Susumu Kuno

is a Japanese linguist and author. He is Professor Emeritus of Linguistics at Harvard University, where he received his Ph.D. degree in 1964 and spent his entire career. He received his A.B. and A.M. from Tokyo University where he received a thorough grounding in linguistics under the guidance of Shirō Hattori. His postgraduate research focused on the Dravidian languages. It was through S.-Y. Kuroda, an early advocate of Chomskyan approaches to language, that Kuno undertook his first studies in transformational grammar. In 1960 he went to Harvard to work on a machine translation project.

Kuno is known for his discourse-functionalist approach to syntax known as functional sentence perspective and for his analysis of the syntax of Japanese verbs and particularly the semantic and grammatical characteristics of stativity and the semantic correlates of case marking and constraints on scrambling. However, his interests are broader. In the preface to the second of a pair of festschrifts for Kuno, its editors describe these interests as "[extending] not only to syntax, semantics, and pragmatics, but also to computational linguistics and other fields such as discourse study and the processing of kanji, Chinese characters used in Japan". Provided by Wikipedia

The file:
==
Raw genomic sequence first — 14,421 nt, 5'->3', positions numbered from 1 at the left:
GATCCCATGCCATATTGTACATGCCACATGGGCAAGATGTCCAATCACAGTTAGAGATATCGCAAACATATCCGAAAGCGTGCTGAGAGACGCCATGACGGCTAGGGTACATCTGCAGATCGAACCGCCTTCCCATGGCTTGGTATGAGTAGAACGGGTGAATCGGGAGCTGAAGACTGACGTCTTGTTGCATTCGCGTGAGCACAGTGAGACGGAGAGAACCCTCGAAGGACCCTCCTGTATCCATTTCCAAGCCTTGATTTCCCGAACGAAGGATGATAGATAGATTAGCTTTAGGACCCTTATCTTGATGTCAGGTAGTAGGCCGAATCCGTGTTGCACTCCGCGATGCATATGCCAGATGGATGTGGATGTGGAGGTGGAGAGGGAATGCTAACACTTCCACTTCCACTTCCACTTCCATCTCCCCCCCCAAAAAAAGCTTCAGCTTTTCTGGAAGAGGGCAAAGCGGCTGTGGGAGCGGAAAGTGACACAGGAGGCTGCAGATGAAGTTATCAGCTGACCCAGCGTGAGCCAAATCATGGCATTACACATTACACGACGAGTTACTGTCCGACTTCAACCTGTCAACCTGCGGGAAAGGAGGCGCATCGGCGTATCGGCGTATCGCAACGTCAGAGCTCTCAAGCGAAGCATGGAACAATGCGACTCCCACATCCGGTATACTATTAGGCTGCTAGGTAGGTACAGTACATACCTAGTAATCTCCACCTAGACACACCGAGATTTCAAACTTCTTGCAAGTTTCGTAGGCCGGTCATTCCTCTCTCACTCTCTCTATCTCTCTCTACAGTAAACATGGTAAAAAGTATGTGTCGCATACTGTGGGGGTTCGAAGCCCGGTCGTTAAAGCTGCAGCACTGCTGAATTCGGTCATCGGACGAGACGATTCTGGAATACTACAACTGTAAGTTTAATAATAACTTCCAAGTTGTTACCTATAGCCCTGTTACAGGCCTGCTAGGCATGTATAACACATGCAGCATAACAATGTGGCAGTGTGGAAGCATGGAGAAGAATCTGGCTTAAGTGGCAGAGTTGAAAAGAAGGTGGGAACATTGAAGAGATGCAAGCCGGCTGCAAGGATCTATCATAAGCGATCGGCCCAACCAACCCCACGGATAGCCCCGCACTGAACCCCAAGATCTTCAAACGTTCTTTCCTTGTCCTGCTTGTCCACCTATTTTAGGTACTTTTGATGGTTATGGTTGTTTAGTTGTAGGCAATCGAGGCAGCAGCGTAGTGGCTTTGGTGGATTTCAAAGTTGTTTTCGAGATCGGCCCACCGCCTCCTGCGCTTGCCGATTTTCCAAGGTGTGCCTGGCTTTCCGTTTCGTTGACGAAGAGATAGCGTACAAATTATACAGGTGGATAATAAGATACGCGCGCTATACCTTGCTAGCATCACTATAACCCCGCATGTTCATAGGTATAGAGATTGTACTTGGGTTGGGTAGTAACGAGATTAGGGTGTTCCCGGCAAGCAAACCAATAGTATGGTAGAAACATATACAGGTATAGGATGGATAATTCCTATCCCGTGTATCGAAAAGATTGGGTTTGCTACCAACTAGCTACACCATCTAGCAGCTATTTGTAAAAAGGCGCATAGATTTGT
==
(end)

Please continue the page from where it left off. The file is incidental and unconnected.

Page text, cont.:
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by Kuno, Susumu, 1933-
Published 1973
Published 1999
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